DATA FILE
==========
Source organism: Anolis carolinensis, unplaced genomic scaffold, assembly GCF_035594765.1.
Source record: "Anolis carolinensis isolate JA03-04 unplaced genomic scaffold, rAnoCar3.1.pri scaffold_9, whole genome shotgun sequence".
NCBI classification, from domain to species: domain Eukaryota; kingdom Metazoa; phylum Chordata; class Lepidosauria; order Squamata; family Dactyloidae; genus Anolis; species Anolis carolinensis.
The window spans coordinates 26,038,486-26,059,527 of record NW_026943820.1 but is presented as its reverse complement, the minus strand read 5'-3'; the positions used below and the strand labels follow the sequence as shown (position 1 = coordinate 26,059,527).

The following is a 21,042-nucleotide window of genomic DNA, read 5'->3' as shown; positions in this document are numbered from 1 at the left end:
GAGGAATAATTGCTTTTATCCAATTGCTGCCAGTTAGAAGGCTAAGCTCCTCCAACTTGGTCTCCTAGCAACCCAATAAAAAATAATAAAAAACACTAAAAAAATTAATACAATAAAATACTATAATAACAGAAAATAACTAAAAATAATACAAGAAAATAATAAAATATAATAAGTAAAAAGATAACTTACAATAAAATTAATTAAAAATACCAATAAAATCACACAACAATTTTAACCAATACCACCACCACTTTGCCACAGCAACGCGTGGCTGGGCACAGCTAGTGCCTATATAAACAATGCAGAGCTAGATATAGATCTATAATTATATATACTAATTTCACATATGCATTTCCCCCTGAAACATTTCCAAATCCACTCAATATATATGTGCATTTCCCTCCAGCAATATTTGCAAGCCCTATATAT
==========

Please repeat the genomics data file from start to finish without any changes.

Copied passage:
Source organism: Anolis carolinensis, unplaced genomic scaffold, assembly GCF_035594765.1.
Source record: "Anolis carolinensis isolate JA03-04 unplaced genomic scaffold, rAnoCar3.1.pri scaffold_9, whole genome shotgun sequence".
NCBI classification, from domain to species: domain Eukaryota; kingdom Metazoa; phylum Chordata; class Lepidosauria; order Squamata; family Dactyloidae; genus Anolis; species Anolis carolinensis.
The window spans coordinates 26,038,486-26,059,527 of record NW_026943820.1 but is presented as its reverse complement, the minus strand read 5'-3'; the positions used below and the strand labels follow the sequence as shown (position 1 = coordinate 26,059,527).

The following is a 21,042-nucleotide window of genomic DNA, read 5'->3' as shown; positions in this document are numbered from 1 at the left end:
GAGGAATAATTGCTTTTATCCAATTGCTGCCAGTTAGAAGGCTAAGCTCCTCCAACTTGGTCTCCTAGCAACCCAATAAAAAATAATAAAAAACACTAAAAAAATTAATACAATAAAATACTATAATAACAGAAAATAACTAAAAATAATACAAGAAAATAATAAAATATAATAAGTAAAAAGATAACTTACAATAAAATTAATTAAAAATACCAATAAAATCACACAACAATTTTAACCAATACCACCACCACTTTGCCACAGCAACGCGTGGCTGGGCACAGCTAGTGCCTATATAAACAATGCAGAGCTAGATATAGATCTATAATTATATATACTAATTTCACATATGCATTTCCCCCTGAAACATTTCCAAATCCACTCAATATATATGTGCATTTCCCTCCAGCAATATTTGCAAGCCCTATATAT